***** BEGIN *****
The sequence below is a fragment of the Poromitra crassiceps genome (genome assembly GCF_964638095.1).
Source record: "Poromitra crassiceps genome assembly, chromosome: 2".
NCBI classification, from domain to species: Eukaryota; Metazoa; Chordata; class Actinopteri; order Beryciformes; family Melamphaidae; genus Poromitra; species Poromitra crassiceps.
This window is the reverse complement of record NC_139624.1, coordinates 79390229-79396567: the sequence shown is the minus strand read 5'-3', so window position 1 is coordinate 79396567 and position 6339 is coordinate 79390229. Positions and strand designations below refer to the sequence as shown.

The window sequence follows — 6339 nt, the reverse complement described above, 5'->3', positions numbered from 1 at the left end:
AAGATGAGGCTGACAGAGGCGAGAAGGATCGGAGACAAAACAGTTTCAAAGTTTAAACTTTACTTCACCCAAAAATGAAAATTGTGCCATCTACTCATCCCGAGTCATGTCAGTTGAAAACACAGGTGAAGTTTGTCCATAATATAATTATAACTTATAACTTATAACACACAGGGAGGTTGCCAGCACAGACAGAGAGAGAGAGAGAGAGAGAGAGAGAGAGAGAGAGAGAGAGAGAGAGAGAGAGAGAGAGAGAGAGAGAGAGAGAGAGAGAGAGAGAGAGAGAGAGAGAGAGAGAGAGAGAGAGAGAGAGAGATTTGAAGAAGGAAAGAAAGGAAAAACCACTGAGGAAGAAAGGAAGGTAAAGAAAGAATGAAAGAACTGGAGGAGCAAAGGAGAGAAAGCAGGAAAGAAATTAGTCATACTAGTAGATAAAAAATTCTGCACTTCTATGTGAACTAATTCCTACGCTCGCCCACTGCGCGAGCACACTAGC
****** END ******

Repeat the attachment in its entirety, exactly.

The sequence below is a fragment of the Poromitra crassiceps genome (genome assembly GCF_964638095.1).
Source record: "Poromitra crassiceps genome assembly, chromosome: 2".
NCBI classification, from domain to species: Eukaryota; Metazoa; Chordata; class Actinopteri; order Beryciformes; family Melamphaidae; genus Poromitra; species Poromitra crassiceps.
This window is the reverse complement of record NC_139624.1, coordinates 79390229-79396567: the sequence shown is the minus strand read 5'-3', so window position 1 is coordinate 79396567 and position 6339 is coordinate 79390229. Positions and strand designations below refer to the sequence as shown.

The window sequence follows — 6339 nt, the reverse complement described above, 5'->3', positions numbered from 1 at the left end:
AAGATGAGGCTGACAGAGGCGAGAAGGATCGGAGACAAAACAGTTTCAAAGTTTAAACTTTACTTCACCCAAAAATGAAAATTGTGCCATCTACTCATCCCGAGTCATGTCAGTTGAAAACACAGGTGAAGTTTGTCCATAATATAATTATAACTTATAACTTATAACACACAGGGAGGTTGCCAGCACAGACAGAGAGAGAGAGAGAGAGAGAGAGAGAGAGAGAGAGAGAGAGAGAGAGAGAGAGAGAGAGAGAGAGAGAGAGAGAGAGAGAGAGAGAGAGAGAGAGAGAGAGAGAGAGAGAGAGAGAGAGAGATTTGAAGAAGGAAAGAAAGGAAAAACCACTGAGGAAGAAAGGAAGGTAAAGAAAGAATGAAAGAACTGGAGGAGCAAAGGAGAGAAAGCAGGAAAGAAATTAGTCATACTAGTAGATAAAAAATTCTGCACTTCTATGTGAACTAATTCCTACGCTCGCCCACTGCGCGAGCACACTAGC